The Strange Failure of the Educated Elite, by David Brooks.
Once upon a time, white male Protestants ruled the roost. You got into a fancy school if your father had gone to the fancy school. You got a job at a white-shoe law firm or climbed the corporate ladder if you golfed at the right club.
Then we smashed all that. We replaced a system based on birth with a fairer system based on talent. We opened up the universities and the workplace to Jews, women and minorities. University attendance surged, creating the most educated generation in history. We created a new boomer ethos, which was egalitarian (bluejeans everywhere!), socially conscious (recycling!) and deeply committed to ending bigotry.
You’d think all this would have made the U.S. the best governed nation in history. Instead, inequality rose. Faith in institutions plummeted. Social trust declined. The federal government became dysfunctional and society bitterly divided.
Yeah, but the theory sounded good and their aims were noble, so they cannot be held responsible? Or can they?
A narrative is emerging. It is that the new meritocratic aristocracy has come to look like every other aristocracy. The members of the educated class use their intellectual, financial and social advantages to pass down privilege to their children, creating a hereditary elite that is ever more insulated from the rest of society. We need to build a meritocracy that is true to its values, truly open to all.
But the narrative is insufficient. The real problem with the modern meritocracy can be found in the ideology of meritocracy itself. Meritocracy is a system built on the maximization of individual talent, and that system unwittingly encourages several ruinous beliefs:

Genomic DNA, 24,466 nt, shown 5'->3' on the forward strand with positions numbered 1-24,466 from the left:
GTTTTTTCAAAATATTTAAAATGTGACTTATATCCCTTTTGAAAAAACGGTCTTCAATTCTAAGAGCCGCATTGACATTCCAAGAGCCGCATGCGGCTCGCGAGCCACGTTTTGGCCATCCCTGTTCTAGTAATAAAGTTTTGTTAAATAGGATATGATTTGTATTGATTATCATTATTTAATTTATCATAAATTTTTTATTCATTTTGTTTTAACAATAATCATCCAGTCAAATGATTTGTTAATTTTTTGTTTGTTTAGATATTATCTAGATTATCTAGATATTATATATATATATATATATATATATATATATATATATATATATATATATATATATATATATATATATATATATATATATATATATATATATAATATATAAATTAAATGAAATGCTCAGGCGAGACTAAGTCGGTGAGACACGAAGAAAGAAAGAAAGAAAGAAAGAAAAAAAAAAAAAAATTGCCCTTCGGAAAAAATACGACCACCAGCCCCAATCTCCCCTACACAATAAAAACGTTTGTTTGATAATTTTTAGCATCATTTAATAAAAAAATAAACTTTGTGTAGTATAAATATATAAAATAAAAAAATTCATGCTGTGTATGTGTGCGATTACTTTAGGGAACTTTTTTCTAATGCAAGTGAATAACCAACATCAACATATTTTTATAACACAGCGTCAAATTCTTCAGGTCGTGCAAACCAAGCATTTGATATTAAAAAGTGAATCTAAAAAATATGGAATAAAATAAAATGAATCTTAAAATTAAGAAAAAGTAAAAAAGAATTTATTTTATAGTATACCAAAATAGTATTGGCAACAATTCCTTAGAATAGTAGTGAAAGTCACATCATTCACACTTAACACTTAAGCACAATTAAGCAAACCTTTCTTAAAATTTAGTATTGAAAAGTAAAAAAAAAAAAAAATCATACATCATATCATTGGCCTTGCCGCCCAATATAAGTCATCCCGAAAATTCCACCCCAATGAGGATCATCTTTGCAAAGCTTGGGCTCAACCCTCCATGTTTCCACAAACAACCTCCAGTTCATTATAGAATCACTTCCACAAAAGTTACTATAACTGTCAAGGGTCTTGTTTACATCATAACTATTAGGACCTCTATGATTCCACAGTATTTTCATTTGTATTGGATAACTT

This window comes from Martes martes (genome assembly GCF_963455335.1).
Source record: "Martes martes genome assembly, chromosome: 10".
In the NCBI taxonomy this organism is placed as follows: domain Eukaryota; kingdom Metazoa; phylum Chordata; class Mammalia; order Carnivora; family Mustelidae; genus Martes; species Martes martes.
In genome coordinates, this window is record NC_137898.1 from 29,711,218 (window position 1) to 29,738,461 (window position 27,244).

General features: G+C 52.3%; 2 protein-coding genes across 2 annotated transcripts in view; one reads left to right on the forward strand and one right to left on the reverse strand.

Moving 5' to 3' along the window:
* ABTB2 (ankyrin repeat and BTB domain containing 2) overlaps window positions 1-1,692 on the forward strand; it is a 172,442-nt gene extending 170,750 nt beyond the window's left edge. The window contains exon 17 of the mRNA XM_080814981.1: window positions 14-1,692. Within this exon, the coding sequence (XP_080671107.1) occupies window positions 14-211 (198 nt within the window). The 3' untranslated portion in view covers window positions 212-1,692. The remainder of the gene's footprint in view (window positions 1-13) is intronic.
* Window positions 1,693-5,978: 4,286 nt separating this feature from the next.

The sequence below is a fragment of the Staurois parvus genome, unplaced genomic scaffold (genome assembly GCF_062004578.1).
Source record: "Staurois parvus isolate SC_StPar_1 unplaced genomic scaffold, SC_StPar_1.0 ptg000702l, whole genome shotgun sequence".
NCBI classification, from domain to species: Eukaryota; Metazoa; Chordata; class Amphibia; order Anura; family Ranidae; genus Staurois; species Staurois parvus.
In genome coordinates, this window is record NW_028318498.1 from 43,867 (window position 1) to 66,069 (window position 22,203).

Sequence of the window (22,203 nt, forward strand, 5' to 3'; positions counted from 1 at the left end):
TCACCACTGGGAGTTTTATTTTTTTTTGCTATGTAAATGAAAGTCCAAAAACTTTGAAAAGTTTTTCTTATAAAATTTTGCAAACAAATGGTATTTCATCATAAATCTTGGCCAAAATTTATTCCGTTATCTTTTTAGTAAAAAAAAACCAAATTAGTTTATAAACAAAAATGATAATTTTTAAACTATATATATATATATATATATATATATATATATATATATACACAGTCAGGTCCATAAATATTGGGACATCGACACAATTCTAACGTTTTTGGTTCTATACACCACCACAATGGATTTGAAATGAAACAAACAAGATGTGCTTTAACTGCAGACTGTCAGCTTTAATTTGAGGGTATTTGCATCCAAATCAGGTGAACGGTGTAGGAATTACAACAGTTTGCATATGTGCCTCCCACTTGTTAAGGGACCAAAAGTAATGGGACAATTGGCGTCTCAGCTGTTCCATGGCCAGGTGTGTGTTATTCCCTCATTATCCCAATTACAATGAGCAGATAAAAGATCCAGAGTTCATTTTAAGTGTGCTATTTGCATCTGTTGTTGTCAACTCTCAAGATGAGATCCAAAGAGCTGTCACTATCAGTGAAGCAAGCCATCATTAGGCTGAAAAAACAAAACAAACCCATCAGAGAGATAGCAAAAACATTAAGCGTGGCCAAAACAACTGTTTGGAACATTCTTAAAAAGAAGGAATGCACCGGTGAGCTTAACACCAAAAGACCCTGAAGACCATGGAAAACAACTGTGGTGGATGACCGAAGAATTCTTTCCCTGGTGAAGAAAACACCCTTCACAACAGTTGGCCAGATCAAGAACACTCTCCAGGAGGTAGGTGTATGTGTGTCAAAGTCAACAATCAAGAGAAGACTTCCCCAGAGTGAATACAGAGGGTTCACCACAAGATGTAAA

Exaggerated faith in intelligence. … Many of the great failures of the last 50 years, from Vietnam to Watergate to the financial crisis, were caused by extremely intelligent people who didn’t care about the civic consequences of their actions. …
Misplaced notion of the self. Instead of seeing the self as the seat of the soul, the meritocracy sees the self as a vessel of human capital, a series of talents to be cultivated and accomplishments to be celebrated. If you base a society on a conception of self that is about achievement, not character, you will wind up with a society that is demoralized …
Inability to think institutionally. Previous elites poured themselves into institutions and were pretty good at maintaining existing institutions, like the U.S. Congress, and building new ones, like the postwar global order. The current generation sees institutions as things they pass through on the way to individual success. Some institutions, like Congress and the political parties, have decayed to the point of uselessness, while others, like corporations, lose their generational consciousness and become obsessed with the short term.